As a commission to investigate the storming of the US Capitol on 6 January is blocked by Republican Senators, CJ Werleman explores the effects of the lasting influence of the controversial former President

Senate Republicans have blocked a bill passed by the House of Representatives to establish a bipartisan commission into the storming of the US Capitol on 6 January, which claimed the lives of police officers and a pro-Donald Trump insurgent. It is a move symbolic of a political party that remains beholden to the former US President – no matter his transgressions or growing irrelevance. 

Similar to the 9/11 Commission, the 6 January Commission would have been tasked with establishing “the facts and causes of the attack” and ways “to prevent future attacks on our democratic institutions”. But, despite the fact many of the pro-Trump terrorists who laid siege on Congress with the intent to harm and kill elected members from both parties, Senate Republicans would rather protect the man who incited the attack than investigate the actions of his would-be assailants.

One can only imagine the outrage that would have emanated from the right had Muslim members of the US Congress voted to block the 9/11 Commission. It is easy to forget that, when four American diplomats and security personnel were killed in the middle of a foreign war zone – Benghazi, Libya – during President Barack Obama’s second term, Congressional Republicans held more than a half-dozen hearings and inquiries, costing US taxpayers $7 million.

Putting party before the interests of the country, what the Republican Party now fears most is that its leaders will be forced to testify under oath about how Donald Trump not only incited the violence but also rebuffed their pleas to call off the attack – thus forever etching into the official record the eternal damnation of the Trump presidency, which they believe will hurt their chances of taking back control of both chambers of Congress in the 2022 mid-term elections.

Sure, much of what we already know about 6 January was revealed during Trump’s second impeachment hearing. But, because Republicans blocked witnesses from testifying, Americans were denied access to knowing exactly what took place and by whom on the days leading up to and including 6 January – leaving many to believe pro-Trump conspiracy theories, including those that falsely contend that the attack was carried out by leftist groups or that the attackers were harmless and well-meaning ‘patriotic tourists’.

The truth about what exactly happened on that day, however, can be found in trial court rooms across the country, as those charged with participating in the violent siege have their day before a jury of their peers, where lawyers for the defendants tell of their clients being misled and deceived by disinformation spread by Trump, Fox News and other right-wing media outlets.

All in all, more than 400 people have been charged on various counts for attempting to overthrow the Government on Trump’s behalf – a small fraction of the tens of millions of Americans or or roughly two-thirds of Trump voters who still believe, without a shred of evidence, that the election was stolen by President Joe Biden and the Democratic Party.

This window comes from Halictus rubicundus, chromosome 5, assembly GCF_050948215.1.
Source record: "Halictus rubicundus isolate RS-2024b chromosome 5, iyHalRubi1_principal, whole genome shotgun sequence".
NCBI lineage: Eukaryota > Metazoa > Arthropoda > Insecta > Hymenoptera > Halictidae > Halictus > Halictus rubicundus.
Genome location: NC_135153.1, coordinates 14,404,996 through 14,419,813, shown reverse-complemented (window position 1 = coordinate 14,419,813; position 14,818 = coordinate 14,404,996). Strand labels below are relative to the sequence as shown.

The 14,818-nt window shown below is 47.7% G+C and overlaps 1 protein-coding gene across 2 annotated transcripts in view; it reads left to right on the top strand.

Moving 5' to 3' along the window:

“I kind of sound like an idiot now saying it, but my faith was in him [Trump],” defendant Anthony Antonio told the Associated Press, adding that he wasn’t interested in politics before “pandemic boredom” led him to conservative cable news networks and right-wing social media accounts. “I think they did a great job of convincing people.”

His lawyer Joseph Hurley echoed these remarks. “You can catch this disease [belief in conspiracy theories and disinformation],” he said, before arguing that the reason his client was at the US Capitol and threatening Washington DC police officers with “war” was because “he was a dumbass and believed what he heard on Fox News.”

The lawyer representing Jacob Chansley, the so-called QAnon shaman, blamed “repeated exposure to falsehood and incendiary rhetoric” for overwhelming his client’s ability to “discern reality”, while likening Trump’s ‘Make American Great Again’ (MAGA) movement to a personality cult.

“He is not crazy,” said lawyer Albert Watkins in an interview. “The people who fell in love with (cult leader) Jim Jones and went down to Guyana, they had husbands and wives and lives. And then they drank the Kool-Aid”.

Even Trump’s lawyers are now distancing themselves from the lies and conspiracy theories they told on behalf of the President to sow doubt about the 2020 Presidential Election result, including Sidney Powell, who falsely claimed that the election was stolen using voting machines used to rig ballots for the deceased Venezuelan dictator Hugo Chavez.

“No reasonable person would conclude that the statements [about widespread election fraud] were truly statements of fact,” Powell’s attorneys said in a court filing defending her against a $1.3 billion defamation lawsuit from Dominion Voting Systems, taking a peculiar, ‘haha, the joke is on you for believing our lies about the election being stolen’ line of defence. 

None of this, of course, will do anything to change the minds of the millions of American voters who believe the implausible and impossible – because the right-wing media doesn’t hold its own commentators, Donald Trump or the Republican Party to account for amplifying lies and conspiracy theories.

Hostility to the truth is not only the Fox News business model, it is a cornerstone of the modern Republican Party’s electoral strategy.


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